I love growing all the popular culinary herbs, but one of my favorites is the thyme plant. It not only makes a pretty ground cover in the garden, it has lots of other practical uses as well, since its aromatic scent works to season foods.
To top it off, thyme is also a perennial, which is my kind of plant! You only need to buy it once and it keeps coming back year after year. And it not only comes back, it comes back bigger and stronger than before. Of course since thyme comes in a variety of ‘flavors’ including mint, lemon, lime, and even coconut and caraway, you’ll likely find yourself buying new plants each spring anyway!
Thyme can be planted from seed, seedlings or by splitting an established plant. If you are starting your thyme from seed and growing herbs outside, direct sow them into the ground in late spring after the last frost. The seeds should just barely be covered with soil and lightly watered. If you start them indoors, cover them with plastic wrap until they sprout, which can take two to four weeks. Once your seedlings are about four inches tall, they can be transplanted outdoors.
The thyme plant likes full to partial sun in well-drained soil, but other than that, like most other herbs, it’s not terribly picky about the type of soil or other conditions. It actually seems to thrive when left alone. Pruning back about one-third of your thyme plants in the early spring can help them to grow bushier instead of leggy. And resist the urge to fertilize, because that can lead to leggy plants as well.
Growing herbs outdoors is a great way to fill empty spaces in your vegetable or flower garden. The thyme herb does well in containers, window boxes or pots, and loves to trail over rock walls or in between the stones in a path. A member of the mint family, it does like to spread but isn’t nearly as invasive as mint can be.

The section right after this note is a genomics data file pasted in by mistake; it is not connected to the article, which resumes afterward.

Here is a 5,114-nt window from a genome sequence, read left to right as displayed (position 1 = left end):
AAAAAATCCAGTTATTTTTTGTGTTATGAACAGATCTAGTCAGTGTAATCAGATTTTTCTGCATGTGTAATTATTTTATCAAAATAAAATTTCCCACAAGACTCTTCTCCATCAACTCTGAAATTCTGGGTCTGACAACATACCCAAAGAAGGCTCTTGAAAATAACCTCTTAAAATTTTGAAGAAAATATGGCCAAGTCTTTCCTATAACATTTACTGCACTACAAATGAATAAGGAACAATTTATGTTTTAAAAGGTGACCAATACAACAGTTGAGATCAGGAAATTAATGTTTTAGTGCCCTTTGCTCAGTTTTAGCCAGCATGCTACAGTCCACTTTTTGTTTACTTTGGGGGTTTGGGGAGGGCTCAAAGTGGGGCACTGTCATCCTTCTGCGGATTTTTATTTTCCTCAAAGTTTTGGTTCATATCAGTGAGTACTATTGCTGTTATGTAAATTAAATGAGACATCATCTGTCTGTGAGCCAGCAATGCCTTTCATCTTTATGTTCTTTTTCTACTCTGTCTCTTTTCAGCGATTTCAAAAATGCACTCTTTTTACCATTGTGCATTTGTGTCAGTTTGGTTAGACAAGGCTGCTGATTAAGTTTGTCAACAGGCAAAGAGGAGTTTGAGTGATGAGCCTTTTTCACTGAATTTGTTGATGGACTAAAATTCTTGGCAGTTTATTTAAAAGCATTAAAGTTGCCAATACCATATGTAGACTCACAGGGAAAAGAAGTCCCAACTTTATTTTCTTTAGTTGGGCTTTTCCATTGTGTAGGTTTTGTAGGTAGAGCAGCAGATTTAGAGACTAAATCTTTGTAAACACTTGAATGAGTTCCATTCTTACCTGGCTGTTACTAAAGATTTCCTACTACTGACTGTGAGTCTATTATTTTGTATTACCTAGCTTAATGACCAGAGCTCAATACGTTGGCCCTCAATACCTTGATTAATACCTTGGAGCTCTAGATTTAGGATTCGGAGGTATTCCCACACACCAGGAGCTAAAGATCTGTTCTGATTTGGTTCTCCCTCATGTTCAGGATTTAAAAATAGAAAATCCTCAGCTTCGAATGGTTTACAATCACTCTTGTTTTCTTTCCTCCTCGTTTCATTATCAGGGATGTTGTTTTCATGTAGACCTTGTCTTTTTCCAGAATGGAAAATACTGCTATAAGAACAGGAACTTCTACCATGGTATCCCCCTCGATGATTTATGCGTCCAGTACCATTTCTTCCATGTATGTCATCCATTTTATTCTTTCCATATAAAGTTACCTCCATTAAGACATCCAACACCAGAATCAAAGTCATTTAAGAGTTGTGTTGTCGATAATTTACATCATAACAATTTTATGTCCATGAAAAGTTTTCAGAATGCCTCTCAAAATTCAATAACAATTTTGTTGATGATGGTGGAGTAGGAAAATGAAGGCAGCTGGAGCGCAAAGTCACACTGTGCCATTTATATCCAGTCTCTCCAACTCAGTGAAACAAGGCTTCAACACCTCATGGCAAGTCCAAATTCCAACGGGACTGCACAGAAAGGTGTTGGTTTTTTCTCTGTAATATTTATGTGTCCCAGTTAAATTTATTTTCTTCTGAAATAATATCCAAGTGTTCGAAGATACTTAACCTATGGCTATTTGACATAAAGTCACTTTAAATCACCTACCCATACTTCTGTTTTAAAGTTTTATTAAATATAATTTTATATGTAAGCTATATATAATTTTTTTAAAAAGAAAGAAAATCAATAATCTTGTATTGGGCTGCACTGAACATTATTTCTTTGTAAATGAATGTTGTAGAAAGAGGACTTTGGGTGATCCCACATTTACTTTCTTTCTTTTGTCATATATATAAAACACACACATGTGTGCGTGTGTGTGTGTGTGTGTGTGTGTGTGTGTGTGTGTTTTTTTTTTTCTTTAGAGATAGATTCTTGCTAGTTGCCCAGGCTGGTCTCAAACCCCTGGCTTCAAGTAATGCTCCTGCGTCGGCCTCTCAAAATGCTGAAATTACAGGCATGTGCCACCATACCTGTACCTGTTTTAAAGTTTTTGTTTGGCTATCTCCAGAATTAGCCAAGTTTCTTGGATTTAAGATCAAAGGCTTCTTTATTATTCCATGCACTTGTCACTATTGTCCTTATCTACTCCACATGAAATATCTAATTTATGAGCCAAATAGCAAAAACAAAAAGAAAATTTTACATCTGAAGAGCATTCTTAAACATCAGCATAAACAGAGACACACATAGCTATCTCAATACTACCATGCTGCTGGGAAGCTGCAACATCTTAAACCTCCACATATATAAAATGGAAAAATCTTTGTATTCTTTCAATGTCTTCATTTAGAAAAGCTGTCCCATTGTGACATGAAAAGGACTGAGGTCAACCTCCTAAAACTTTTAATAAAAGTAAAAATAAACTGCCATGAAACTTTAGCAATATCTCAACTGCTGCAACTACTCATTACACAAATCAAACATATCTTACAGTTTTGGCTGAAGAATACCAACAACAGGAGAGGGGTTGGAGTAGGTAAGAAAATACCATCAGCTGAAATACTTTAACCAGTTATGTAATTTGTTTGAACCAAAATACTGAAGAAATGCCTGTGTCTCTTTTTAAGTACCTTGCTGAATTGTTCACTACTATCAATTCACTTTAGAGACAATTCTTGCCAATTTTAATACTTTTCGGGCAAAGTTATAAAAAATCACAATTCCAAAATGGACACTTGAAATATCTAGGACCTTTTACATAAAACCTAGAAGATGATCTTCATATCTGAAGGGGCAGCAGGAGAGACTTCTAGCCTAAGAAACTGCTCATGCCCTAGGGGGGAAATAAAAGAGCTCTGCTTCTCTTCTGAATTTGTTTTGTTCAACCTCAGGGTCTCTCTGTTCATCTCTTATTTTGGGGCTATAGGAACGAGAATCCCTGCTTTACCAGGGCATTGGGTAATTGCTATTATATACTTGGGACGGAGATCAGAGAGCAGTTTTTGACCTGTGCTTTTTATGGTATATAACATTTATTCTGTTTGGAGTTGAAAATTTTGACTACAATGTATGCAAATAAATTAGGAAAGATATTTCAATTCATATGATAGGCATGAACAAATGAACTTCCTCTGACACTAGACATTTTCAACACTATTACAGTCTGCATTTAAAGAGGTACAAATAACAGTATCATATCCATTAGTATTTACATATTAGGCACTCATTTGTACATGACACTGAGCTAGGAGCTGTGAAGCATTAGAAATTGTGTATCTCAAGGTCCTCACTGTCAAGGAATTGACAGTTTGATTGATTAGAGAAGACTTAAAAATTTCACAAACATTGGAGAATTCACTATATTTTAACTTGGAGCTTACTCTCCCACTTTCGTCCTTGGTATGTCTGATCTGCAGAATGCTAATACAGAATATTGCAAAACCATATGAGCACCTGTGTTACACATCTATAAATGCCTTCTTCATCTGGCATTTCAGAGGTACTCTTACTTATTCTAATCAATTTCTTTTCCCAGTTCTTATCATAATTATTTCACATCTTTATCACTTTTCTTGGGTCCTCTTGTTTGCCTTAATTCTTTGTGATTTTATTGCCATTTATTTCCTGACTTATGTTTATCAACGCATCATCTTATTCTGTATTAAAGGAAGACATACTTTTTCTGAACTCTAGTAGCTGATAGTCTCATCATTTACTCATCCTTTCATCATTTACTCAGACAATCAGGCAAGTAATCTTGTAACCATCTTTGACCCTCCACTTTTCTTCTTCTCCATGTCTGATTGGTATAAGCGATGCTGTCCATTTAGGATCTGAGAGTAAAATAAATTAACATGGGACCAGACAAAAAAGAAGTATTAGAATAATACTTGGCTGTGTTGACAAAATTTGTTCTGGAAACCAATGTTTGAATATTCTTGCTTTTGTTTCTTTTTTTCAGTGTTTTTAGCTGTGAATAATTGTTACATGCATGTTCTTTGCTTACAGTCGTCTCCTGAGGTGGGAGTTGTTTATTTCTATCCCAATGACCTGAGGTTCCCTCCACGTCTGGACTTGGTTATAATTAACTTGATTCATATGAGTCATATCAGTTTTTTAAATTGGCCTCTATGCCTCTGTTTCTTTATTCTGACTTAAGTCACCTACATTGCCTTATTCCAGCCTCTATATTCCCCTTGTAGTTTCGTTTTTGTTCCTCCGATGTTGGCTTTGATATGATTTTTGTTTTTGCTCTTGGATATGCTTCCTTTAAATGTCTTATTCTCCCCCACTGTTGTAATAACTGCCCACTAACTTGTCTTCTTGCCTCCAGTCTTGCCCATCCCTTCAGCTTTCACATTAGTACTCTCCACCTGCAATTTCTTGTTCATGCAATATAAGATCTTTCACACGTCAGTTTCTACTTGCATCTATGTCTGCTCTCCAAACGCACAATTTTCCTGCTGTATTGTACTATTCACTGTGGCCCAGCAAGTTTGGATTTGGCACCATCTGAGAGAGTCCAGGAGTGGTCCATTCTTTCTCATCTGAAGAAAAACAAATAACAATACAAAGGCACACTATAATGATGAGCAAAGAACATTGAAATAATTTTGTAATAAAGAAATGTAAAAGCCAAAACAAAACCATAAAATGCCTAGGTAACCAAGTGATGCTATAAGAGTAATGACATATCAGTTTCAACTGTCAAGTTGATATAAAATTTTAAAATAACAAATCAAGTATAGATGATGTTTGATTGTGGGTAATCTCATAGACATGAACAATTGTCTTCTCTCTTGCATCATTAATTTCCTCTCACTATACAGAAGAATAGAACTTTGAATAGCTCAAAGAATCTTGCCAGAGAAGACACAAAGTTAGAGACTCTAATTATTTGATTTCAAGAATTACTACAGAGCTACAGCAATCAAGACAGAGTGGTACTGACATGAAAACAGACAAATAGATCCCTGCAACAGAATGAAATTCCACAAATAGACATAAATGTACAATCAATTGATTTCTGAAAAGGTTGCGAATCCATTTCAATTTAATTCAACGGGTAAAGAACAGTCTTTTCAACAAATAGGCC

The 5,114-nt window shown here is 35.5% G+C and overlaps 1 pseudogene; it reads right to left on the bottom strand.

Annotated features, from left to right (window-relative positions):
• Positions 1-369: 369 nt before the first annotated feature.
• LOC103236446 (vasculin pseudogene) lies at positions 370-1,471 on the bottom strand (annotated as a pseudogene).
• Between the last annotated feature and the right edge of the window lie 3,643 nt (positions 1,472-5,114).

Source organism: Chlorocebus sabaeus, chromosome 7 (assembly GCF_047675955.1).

In the fall, the thyme plant will bloom. Bees love thyme flowers, so while you will want to trim back your thyme plants again in the fall, give the pollinators time to suck the sweet nectar out of the blossoms first. While thyme will grow and thrive in planting zones 5-9, it is one of the winter herbs that will benefit from being mulched with pine needles, dried leaves or straw before the cold weather really sets in.
After several years, you can divide your thyme plants and either share them with friends and neighbors or start a new thyme patch for yourself. Since thyme tends to grow out rather than up, it can fill up quite a large space in your garden fairly quickly. Thyme can be planted alongside other herbs, or use it as a natural insect repellent by planting it in your vegetable garden with your cabbage or tomatoes to help repel cabbage loopers and maggots, whiteflies and tomato hornworms.
Harvesting the Thyme Plant
When you prune your thyme plant, you can use the leaves in cooking (thyme pairs very well with eggs), or air-dry the leaves or sprigs and then use them dried through the winter. The leaves will have their best flavor if harvested before the thyme plant blooms. Snip the sprigs or leaves in the early morning before the sun is its strongest, but after the dew has dried from the leaves. You can snip the leaves throughout the entire growing season. Pruning will help the plants grow into more bushy shapes.
Uses for the Thyme Plant
Of course, the most popular use for the thyme herb is to flavor cooking. Everything from sauces to seafood to eggs, benefit from a burst of thyme. Popular in roasted vegetable or meat recipes, soups and stews, thyme is one of the more common culinary herbs. Thyme can also be used to flavor oil, vinegar, butter or homemade cheeses. But the benefits of growing thyme go far beyond the kitchen. Thyme can be used as an insect repellent in the chicken coop. Hanging fresh thyme sprigs in your chicken coop or sprinkling thyme, fresh or dried, in your chicken nesting boxes can help repel flies and mosquitoes. Thyme also has numerous health benefits for humans and animals alike including soothing coughs and acting as an antibacterial. So why not plant some thyme in your garden this spring?
Do you grow the thyme plant in your garden? If so, let us know your favorite varieties in the comments below.